“Companies like ours that have an amazing amount of data are now focused on finding those use cases that we think would be of most value to us,” she says, adding that Schneider Electric recently hired its first AI officer to drive its work in this area.
The Evanta CIO survey found that 54% are investing in cloud infrastructure, the second biggest area of spending for CIOs after cybersecurity.
Other reports confirmed that CIOs are continuing to advance their use of cloud. PwC’s 2022 Pulse Survey found that 43% are refining their IT strategy and operating model to be more agile, 35% are leveraging infrastructure investments to move from traditional data centers to cloud-based, and 28% are resetting enterprise architectures to be cloud-based.
“There is no tech strategy that does not have cloud in the center,” Baig says. Moreover, he says it’s not about lifting and shifting existing on-premises systems to cloud but rather “using cloud to really change the business: taking costs down, improving time to market, and better serving customers.”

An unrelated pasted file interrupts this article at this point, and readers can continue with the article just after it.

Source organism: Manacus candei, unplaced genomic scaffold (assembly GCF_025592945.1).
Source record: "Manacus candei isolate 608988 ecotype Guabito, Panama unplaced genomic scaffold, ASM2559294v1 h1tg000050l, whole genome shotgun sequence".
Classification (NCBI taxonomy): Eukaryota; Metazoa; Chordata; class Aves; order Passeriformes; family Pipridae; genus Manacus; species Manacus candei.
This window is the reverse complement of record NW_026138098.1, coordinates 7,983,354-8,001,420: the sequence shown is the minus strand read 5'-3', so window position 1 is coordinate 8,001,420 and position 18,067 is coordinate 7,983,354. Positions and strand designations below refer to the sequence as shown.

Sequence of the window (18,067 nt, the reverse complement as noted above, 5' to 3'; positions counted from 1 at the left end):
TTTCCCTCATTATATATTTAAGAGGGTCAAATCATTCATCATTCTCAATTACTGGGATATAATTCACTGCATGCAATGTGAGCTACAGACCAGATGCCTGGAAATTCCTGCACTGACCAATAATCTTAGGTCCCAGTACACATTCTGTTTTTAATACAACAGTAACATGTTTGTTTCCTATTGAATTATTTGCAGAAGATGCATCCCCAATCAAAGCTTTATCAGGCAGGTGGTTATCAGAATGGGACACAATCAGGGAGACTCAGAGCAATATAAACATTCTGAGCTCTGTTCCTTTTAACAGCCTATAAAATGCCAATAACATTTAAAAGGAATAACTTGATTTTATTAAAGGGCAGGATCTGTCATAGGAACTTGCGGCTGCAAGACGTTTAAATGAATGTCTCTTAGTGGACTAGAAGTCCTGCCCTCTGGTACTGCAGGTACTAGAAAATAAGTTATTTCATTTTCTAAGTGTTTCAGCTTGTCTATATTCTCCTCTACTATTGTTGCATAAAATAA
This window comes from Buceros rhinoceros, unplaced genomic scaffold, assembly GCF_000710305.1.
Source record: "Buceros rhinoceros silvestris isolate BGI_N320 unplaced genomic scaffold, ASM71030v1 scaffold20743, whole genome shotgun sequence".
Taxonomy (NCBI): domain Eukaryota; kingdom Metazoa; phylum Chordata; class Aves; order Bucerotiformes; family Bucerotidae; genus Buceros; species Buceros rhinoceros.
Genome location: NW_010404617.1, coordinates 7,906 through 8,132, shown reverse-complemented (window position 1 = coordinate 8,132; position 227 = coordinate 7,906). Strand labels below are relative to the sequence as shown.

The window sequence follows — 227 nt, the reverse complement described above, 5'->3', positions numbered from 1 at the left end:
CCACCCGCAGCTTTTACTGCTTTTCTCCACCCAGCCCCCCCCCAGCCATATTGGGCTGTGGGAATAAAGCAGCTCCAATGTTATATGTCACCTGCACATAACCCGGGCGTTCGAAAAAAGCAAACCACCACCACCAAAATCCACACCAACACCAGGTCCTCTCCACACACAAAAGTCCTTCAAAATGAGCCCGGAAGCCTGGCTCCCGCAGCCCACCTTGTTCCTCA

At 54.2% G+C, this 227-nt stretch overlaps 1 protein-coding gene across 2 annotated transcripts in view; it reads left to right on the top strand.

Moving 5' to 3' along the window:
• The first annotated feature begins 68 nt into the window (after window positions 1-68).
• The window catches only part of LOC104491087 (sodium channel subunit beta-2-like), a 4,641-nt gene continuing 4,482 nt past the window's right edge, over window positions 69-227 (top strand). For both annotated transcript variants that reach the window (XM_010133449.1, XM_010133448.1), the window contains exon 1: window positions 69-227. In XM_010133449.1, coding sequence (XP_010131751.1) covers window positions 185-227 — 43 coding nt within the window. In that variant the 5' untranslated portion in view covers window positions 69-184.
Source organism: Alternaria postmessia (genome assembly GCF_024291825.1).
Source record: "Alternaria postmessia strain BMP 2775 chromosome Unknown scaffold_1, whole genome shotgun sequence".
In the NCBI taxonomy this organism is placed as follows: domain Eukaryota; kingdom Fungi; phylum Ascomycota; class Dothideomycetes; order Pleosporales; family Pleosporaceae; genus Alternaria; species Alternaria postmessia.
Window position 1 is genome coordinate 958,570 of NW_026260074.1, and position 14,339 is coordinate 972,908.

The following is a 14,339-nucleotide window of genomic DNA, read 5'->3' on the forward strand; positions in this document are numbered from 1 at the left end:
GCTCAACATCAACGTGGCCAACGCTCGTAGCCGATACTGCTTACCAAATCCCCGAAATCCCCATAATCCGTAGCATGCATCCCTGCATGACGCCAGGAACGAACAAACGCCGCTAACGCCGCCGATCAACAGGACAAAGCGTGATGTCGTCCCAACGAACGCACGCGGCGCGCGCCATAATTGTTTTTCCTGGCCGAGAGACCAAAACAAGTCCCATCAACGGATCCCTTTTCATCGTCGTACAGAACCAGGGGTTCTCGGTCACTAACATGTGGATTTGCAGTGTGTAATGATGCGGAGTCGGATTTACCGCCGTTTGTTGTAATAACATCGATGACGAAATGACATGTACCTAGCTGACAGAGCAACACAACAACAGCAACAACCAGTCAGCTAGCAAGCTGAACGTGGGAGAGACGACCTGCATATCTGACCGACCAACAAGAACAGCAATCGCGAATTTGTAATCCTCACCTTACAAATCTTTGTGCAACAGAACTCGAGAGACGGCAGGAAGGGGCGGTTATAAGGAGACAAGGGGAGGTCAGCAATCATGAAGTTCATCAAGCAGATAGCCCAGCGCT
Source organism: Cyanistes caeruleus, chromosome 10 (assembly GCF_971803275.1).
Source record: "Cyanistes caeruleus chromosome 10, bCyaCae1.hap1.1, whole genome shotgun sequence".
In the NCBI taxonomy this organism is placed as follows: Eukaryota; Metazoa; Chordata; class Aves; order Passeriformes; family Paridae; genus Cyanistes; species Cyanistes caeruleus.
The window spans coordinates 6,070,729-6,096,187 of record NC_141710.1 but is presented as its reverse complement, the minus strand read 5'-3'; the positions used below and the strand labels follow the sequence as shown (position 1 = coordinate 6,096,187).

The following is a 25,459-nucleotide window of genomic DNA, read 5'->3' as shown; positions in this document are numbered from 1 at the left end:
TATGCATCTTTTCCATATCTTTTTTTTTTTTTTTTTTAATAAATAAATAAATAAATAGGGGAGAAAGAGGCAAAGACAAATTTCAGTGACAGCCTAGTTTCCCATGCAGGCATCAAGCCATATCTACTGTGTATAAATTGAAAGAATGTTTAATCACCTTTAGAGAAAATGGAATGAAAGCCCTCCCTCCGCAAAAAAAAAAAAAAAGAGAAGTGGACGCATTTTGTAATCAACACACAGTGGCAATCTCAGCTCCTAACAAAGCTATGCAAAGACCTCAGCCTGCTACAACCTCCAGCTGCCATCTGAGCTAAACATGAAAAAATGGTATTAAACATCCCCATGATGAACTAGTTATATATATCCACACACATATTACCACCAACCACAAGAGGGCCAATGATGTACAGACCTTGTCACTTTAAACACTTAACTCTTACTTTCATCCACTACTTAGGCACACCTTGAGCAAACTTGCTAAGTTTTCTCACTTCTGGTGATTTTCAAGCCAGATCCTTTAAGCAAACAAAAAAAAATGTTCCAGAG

At the same time CIOs are advancing their cloud strategies and promoting a more mature use of enterprise data, a growing number of tech executives are confronting new government rules impacting both areas.
Gartner’s 2022 CIO and Technology Executive Agenda: Master Business Composability to Succeed in Uncertain Times report cites the growth of nationalism/deglobalization, geopolitical and cultural power shifts, and turbulence as trends of concern for corporate boards.
Gartner calls out the issue more explicitly in its February 2022 report titled What Forces Are Driving Digital Geopolitics and Where CIOs Should Focus, saying, “Digital geopolitics is now one of the most disruptive trends that CIOs must address.”
Others say it’s giving rise to the concept of the Splinternet.